Although these white stains aren’t harmful, they sure ruin your cookware’s look. And the sad part is a dishwasher won’t altogether remove these stains; you’ll need some elbow grease.
Mix Bar Keeper’s Friend of White Vinegar (both contain acids that dissolve stains) with water and coat your pot/pan with it. The oxidation process will remove white stains, ensuring your cookware looks shiny like before.
Salt causes pit stains to appear on steel cookware; a scouring agent works fine with these. Mix a strong scouring powder with water and coat the pot/pan’s surface with this thick paste.
Wait for 25-30 minutes (or until the paste dries), and use a wooden/nylon spatula to remove the paste. This technique will remove most pit stains, and the remaining ones will come off after regular washing (you don’t have to do it one go, it can scratch the pan/pot).
Stainless steel flatware gets rusted when put in the dishwasher as it’s made from a different alloy than pots and pans. Use baking soda paste, and it’ll help you retain your steel cookware’s shine. Baking soda and Vinegar are safe for regular cookware cleaning and polishing; you can rely on them.
What Should You Not Use With Stainless Steel Cookware?
If you’re a busy home or commercial cook, you can trust a dishwasher with your favourite stainless steel cookware. However, that doesn’t mean you become oblivious to the care instructions. Remember these points to improve your cookware’ usability:
I have relied on steel wool to clean stains and rust for a considerable time, but once I realized the long-term damage this practice did to my pan, I stopped. Sure, fast, vigorous scrubbing saves your cleaning time, but it can ruin your cookware’s shine.
Steel wool, in particular, leaves small particles inside your cookware that rust over time. Rusting looks bad and affects your cookware’s heat distribution; wrong in both ways.
Brushes With Sharp Bristles
Most of us have steel brushes to clean stubborn stains, but it’s not the best practice, according to cookware manufacturers. Even if food burns in your pan and removing it seems tiring, don’t use brushes with sharp bristles. These bristles will slowly scrap your cookware’s insides, making it sticky in the long run.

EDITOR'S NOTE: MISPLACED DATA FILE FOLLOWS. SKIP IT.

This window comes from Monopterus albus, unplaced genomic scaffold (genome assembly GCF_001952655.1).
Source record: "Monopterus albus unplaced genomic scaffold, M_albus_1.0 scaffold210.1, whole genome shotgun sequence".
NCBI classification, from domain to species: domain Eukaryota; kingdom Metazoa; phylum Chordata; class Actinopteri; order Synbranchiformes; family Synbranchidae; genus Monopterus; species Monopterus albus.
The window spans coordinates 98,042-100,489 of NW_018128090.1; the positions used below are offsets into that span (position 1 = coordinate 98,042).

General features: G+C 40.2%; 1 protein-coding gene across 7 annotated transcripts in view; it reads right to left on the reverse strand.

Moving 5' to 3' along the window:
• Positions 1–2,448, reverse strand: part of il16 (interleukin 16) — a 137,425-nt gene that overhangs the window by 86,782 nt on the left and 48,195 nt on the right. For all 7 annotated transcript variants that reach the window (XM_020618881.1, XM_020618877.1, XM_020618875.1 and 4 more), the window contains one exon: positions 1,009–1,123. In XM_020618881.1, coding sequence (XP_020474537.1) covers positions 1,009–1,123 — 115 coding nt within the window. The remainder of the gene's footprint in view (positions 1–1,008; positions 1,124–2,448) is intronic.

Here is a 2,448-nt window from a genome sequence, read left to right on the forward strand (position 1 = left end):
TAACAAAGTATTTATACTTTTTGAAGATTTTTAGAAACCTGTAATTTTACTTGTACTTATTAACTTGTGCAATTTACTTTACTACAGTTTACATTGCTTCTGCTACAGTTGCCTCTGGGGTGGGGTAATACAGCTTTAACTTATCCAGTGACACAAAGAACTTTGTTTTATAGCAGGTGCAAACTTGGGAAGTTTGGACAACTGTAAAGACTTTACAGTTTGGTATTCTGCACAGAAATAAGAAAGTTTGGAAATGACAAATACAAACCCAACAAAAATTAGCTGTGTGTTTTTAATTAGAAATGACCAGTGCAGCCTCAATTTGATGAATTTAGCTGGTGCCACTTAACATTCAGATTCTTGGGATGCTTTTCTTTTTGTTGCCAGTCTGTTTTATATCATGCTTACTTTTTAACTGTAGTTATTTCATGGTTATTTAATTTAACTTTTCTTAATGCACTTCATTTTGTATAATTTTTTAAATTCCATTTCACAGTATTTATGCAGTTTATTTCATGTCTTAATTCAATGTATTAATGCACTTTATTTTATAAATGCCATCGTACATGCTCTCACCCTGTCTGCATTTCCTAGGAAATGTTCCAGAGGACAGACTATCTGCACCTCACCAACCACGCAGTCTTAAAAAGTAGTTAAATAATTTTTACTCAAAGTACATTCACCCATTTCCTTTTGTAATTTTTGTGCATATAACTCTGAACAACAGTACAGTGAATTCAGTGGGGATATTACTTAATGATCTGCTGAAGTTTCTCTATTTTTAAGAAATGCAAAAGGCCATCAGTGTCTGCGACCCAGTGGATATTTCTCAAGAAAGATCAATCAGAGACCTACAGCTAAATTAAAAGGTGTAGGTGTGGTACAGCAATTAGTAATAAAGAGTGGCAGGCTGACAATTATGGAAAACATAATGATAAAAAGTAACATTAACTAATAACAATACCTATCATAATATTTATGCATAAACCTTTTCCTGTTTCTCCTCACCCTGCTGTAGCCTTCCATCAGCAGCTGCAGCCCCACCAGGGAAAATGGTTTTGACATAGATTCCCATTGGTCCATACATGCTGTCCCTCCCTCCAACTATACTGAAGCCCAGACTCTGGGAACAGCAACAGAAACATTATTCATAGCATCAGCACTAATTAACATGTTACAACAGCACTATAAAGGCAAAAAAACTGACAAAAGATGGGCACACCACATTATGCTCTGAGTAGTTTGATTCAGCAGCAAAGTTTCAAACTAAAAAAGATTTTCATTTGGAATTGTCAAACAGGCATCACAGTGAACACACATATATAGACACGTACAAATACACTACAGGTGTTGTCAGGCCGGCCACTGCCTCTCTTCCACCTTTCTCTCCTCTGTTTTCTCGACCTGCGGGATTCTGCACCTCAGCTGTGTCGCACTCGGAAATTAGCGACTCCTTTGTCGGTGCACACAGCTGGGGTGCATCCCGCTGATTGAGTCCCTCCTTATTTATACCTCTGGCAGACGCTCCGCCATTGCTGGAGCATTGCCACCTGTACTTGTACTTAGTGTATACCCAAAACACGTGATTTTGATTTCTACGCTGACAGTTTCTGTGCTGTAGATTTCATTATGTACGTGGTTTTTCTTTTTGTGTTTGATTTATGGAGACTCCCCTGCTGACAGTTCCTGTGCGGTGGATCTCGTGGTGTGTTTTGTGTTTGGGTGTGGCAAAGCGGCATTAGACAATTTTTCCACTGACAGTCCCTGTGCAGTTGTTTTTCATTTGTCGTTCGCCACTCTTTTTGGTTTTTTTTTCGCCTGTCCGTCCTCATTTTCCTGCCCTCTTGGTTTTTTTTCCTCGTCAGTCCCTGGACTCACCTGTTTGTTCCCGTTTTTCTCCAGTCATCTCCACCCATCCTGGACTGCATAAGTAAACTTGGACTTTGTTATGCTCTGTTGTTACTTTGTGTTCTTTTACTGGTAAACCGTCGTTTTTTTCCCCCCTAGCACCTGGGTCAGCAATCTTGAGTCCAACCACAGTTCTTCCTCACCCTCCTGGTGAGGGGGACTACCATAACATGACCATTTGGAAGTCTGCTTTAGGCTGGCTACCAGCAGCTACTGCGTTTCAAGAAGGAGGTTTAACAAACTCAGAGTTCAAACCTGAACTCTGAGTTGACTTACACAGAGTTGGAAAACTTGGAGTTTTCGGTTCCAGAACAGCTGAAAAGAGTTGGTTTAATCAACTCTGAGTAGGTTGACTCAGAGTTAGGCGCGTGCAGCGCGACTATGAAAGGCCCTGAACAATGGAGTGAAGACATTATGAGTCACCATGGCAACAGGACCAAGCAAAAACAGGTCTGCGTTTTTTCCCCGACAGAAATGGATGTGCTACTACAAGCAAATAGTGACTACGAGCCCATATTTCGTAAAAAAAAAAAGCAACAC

Nylon or spaghetti sponges are better for cookware cleaning. If you use warm water and a soft brush/sponge, cleaning doesn’t feel that tiresome.
Chlorine bleach is deemed as a quick-fix for most staining problems, but you shouldn’t make this mistake with your cookware. Harsh chemicals scratch metallic surfaces, eventually finding their way to the deeper layers, and it’s harmful to your food.
How to remove rust from my stainless steel cookware?
Although stainless steel is corrosion-resistant, it can still rust. Luckily, overcoming this problem is easy; you need baking soda, water, and a toothbrush to deal with rust. Mix baking soda with water, make a thick paste; apply it to your cookware with a toothbrush, and leave it for 10-15 minutes. Baking soda will dissolve rust and pit stains without impacting your cookware’s quality.
Does Vinegar remove rust from stainless steel cookware?
Yes, Vinegar is a reliable cookware shiner and corrosion remover. If you frequently use your stainless steel cookware, coat it in a thin vinegar layer weekly or bi-weekly. Vinegar has acetic acid, which eats away rust and dirt, ensuring your cookware is always shiny. You can either use a kitchen towel or a buff to evenly spread Vinegar and keep rust at bay with minimal effort.
Why does food stick to my stainless steel pan?
Stainless steel has pores that expand upon heating. If you add raw food to a cold stainless steel pan, it sticks to the bottom, leaving you with a mess.
Therefore, chefs recommend you let a steel pan preheat before adding anything to it. This way, heat will expand the pores, and the food won’t leach into them.
If you are unsure about the pan’s temperature, add some water to it. If the water sizzles and floats to the side, your steel pan is ready to cook, and the food won’t stick to it.
You might see people recommending manual washing because it keeps the cookware safe, but this rule doesn’t apply to stainless steel. Steel is a rough-tough metal meant to endure rigorous kitchen use.
Get a high-quality steel set, i.e., All-Clad 18/10 cookware, and it will stay in your kitchen for decades. But if you already have stainless steel cookware, keep it away from harsh cleaners, and you’re free to put it in the dishwasher. You know your cookware best; if it needs gentle scrubbing, do it. And if a dishwasher round will clean the steel cookware’s interiors, no need to work extra hard.